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Re: st: friedman test


From   Nick Cox <njcoxstata@gmail.com>
To   statalist@hsphsun2.harvard.edu
Subject   Re: st: friedman test
Date   Tue, 29 Nov 2011 17:09:51 +0000

A separate comment, obvious enough but I'll make it anyway, is that
most of these values in the example dataset are 0.005, which throws
doubt on the entire analysis, if only in terms of underlining that
adjustment for ties is likely to be needed.


On Tue, Nov 29, 2011 at 4:34 PM, Anders Alexandersson
<andersalex@gmail.com> wrote:
> I agree with Nick. Also, the UCLA webpage
> http://www.ats.ucla.edu/stat/mult_pkg/whatstat/choosestat.html
> has links to comparable SPSS and Stata (and SAS) code. See -findit
> skilmack- if you want the Friedman test when data are missing.
>
> Anders Alexandersson
> andersalex@gmail.com
>
> On Tue, Nov 29, 2011 at 11:16 AM, Nick Cox <njcoxstata@gmail.com> wrote:
>> This presumably refers to Richard Goldstein's -friedman- (SJ 5-1),
>> which is user-written,
>>
>> The help for -friedman- explains
>>
>> " -friedman- expects the raters to be the variables.  This is because -egen,
>>    rank()- ranks observations, not variables.  This expectation differs from
>>    that in some other software."
>>
>> I suspect that you are not comparing like with like.
>>
>> Nick
>>
>> On Tue, Nov 29, 2011 at 3:51 PM, Daniela Ferrante (Lab. Statistica)
>> <daniela.ferrante@med.unipmn.it> wrote:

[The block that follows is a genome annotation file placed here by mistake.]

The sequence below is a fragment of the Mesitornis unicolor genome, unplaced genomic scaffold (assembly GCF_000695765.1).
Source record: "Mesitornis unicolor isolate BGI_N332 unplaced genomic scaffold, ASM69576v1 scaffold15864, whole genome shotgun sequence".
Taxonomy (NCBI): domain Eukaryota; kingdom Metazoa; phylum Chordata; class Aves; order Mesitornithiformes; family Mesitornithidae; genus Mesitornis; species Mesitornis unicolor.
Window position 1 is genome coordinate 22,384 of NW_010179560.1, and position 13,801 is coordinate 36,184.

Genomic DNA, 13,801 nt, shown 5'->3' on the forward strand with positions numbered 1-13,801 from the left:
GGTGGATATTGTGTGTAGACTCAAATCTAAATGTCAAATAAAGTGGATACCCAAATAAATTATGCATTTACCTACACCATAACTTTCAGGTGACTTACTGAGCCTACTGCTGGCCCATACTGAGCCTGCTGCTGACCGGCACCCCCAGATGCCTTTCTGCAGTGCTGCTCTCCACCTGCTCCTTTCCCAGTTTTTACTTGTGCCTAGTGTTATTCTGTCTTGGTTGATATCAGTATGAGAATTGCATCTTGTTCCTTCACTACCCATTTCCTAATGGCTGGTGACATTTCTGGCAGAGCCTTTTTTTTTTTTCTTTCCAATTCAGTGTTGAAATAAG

>>>
>>> I have a question about friedman test. I tried to perform the friedman test
>>> with Stata, R software and SPSS but I get quite different p values with an
>>> equal p value with R and SPSS but different from Stata results. I am wondering
>>> why I get quite different results.
>>> I attach the data:
>>>
>>> 0,005     0,005     0,005
>>> 0,005     0,005     0,005
>>> 0,005     0,005     4,47
>>> 0,005     0,005     12,56
>>> 0,005     0,005     0,005
>>> 0,005     0,005     0,005
>>> 0,1         0,2      1,46
>>> 0,005     0,005     0,005
>>> 0,005     0,005     0,005
>>> 0,005     0,005     0,005
>>> 0,005     0,005     0,005
>>> 0,005     0,005     0,005
>>> 0,005     0,005     0,005
>>> 0,005     0,005     0,005
>>> 0,005     0,005     0,005
>>> 0,005     0,005     0,005
>>> 0,005     0,005     0,005
>>> 0,005     0,005     0,005
>>> 0,005     0,005     0,005
>>>
>>> Using this data I obtain p=0,69 using Stata software but p=0,06 using R and
>>> SPSS software

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